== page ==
This article was originally published in The Gray Sheet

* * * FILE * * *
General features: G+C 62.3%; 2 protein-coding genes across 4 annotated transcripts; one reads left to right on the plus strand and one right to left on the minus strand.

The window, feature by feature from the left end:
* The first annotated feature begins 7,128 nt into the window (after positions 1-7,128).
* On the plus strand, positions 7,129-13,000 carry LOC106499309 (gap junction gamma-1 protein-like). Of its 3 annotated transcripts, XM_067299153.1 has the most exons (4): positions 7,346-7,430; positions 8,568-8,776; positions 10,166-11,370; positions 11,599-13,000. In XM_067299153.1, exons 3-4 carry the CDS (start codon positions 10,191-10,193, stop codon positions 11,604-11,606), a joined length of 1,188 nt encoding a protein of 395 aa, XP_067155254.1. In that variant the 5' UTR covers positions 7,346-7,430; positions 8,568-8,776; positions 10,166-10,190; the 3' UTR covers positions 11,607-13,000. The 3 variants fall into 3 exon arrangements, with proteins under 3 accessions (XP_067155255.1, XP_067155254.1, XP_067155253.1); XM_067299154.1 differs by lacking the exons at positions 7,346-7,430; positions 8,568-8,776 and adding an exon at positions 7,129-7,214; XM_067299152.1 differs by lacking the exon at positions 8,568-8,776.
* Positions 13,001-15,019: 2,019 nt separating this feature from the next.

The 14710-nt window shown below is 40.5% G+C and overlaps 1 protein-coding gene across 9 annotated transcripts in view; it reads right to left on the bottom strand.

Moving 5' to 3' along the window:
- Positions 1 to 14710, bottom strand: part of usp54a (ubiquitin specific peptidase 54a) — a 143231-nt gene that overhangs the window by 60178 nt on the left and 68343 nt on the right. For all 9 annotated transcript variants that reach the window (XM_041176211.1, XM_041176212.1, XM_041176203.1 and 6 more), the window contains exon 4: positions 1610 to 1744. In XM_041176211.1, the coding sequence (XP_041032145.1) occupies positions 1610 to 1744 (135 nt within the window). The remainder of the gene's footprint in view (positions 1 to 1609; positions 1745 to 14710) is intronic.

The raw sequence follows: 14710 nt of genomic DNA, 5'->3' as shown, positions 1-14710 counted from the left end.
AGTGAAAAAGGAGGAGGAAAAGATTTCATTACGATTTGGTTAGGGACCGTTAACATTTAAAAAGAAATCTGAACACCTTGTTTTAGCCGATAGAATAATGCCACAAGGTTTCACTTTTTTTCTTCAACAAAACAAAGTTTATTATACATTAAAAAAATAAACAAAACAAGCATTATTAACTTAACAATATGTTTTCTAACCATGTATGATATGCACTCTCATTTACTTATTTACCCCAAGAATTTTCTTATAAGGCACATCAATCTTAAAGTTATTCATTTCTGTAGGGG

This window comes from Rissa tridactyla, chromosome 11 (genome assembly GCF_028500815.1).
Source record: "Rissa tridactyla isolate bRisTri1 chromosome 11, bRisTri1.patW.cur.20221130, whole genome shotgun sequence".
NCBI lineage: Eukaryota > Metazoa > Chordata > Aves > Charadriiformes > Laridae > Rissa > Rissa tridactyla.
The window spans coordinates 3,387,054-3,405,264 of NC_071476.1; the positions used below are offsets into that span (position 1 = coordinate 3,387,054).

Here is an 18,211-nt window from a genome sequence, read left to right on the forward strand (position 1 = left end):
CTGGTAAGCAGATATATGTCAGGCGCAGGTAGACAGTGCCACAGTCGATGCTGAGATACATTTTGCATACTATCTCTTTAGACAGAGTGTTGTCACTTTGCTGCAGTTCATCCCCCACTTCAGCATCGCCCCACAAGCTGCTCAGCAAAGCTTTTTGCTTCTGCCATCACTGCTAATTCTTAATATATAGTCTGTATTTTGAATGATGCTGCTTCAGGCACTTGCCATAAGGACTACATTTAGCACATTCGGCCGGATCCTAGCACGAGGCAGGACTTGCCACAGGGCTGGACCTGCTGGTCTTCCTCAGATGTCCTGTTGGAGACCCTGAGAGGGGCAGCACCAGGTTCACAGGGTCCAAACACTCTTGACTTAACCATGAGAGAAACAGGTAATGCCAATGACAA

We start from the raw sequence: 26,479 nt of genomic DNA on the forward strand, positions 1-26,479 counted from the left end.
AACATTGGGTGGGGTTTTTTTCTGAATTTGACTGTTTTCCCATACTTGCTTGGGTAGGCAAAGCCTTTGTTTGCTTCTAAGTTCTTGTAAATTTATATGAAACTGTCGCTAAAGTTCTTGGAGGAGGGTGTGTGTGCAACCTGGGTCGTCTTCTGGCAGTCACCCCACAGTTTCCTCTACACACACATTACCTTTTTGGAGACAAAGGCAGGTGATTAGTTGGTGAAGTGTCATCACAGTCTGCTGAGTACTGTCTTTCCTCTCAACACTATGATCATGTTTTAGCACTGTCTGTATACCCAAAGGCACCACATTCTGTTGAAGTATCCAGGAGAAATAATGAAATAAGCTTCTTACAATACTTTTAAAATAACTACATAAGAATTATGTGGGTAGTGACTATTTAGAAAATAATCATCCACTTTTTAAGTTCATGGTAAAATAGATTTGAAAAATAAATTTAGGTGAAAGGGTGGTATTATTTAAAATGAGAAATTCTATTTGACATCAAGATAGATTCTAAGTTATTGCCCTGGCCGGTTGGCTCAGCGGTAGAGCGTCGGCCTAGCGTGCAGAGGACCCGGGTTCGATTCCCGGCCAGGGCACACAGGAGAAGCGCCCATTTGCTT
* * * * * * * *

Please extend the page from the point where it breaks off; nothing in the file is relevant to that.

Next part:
Study indicates reduced inflammatory injury during open heart surgery, a 20% decrease in length of hospital stay (6.8 days vs. 5.4 days), and significant decrease in mean patient charges ($39,000 vs. $33,000) when white blood cells are filtered out of a patient's blood during surgery. The study, conducted at the Emory University School of Medicine, by John Gott, MD, et al., stratified patients into three groups: low risk (mortality risk less than 5%), medium risk (5% to 15%), and high risk (over 15%). Patients were also enrolled into three control arms: surgery with the anti-inflammatory drug aprotinin, surgery with leukocyte reduction filters, and surgery with heparin coating the internal components of the patient's heart-lung machine. Researchers found that low risk patients (70% of the patients studied) benefited from the use of leukocyte reduction filters when the devices were used on their heart-lung machines. High risk patients (8%) benefited the most within the aprotinin arm - reducing their hospital stay from 8.2 to 7.4 days and mean patient charges from $55,000 to $49,000. No significant benefits were found for medium risk patients in any of the three arms
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